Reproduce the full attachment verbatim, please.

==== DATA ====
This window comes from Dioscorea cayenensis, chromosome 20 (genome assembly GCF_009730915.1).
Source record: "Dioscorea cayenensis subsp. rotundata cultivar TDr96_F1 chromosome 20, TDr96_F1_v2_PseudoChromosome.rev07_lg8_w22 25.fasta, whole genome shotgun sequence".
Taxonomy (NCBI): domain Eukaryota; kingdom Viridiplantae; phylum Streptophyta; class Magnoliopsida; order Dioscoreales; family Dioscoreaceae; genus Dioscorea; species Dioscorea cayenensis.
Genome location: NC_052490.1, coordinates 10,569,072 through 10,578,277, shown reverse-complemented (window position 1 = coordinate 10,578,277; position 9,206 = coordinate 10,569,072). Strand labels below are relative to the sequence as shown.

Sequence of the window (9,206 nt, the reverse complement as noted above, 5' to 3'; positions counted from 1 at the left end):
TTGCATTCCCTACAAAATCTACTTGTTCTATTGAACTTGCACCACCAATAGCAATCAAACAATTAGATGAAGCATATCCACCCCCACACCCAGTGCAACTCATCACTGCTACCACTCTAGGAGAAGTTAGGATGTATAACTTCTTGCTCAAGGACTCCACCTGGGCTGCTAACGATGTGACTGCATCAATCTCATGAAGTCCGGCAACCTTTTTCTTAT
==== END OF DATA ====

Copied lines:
This window comes from Dioscorea cayenensis, chromosome 20 (genome assembly GCF_009730915.1).
Source record: "Dioscorea cayenensis subsp. rotundata cultivar TDr96_F1 chromosome 20, TDr96_F1_v2_PseudoChromosome.rev07_lg8_w22 25.fasta, whole genome shotgun sequence".
Taxonomy (NCBI): domain Eukaryota; kingdom Viridiplantae; phylum Streptophyta; class Magnoliopsida; order Dioscoreales; family Dioscoreaceae; genus Dioscorea; species Dioscorea cayenensis.
Genome location: NC_052490.1, coordinates 10,569,072 through 10,578,277, shown reverse-complemented (window position 1 = coordinate 10,578,277; position 9,206 = coordinate 10,569,072). Strand labels below are relative to the sequence as shown.

Sequence of the window (9,206 nt, the reverse complement as noted above, 5' to 3'; positions counted from 1 at the left end):
TTGCATTCCCTACAAAATCTACTTGTTCTATTGAACTTGCACCACCAATAGCAATCAAACAATTAGATGAAGCATATCCACCCCCACACCCAGTGCAACTCATCACTGCTACCACTCTAGGAGAAGTTAGGATGTATAACTTCTTGCTCAAGGACTCCACCTGGGCTGCTAACGATGTGACTGCATCAATCTCATGAAGTCCGGCAACCTTTTTCTTAT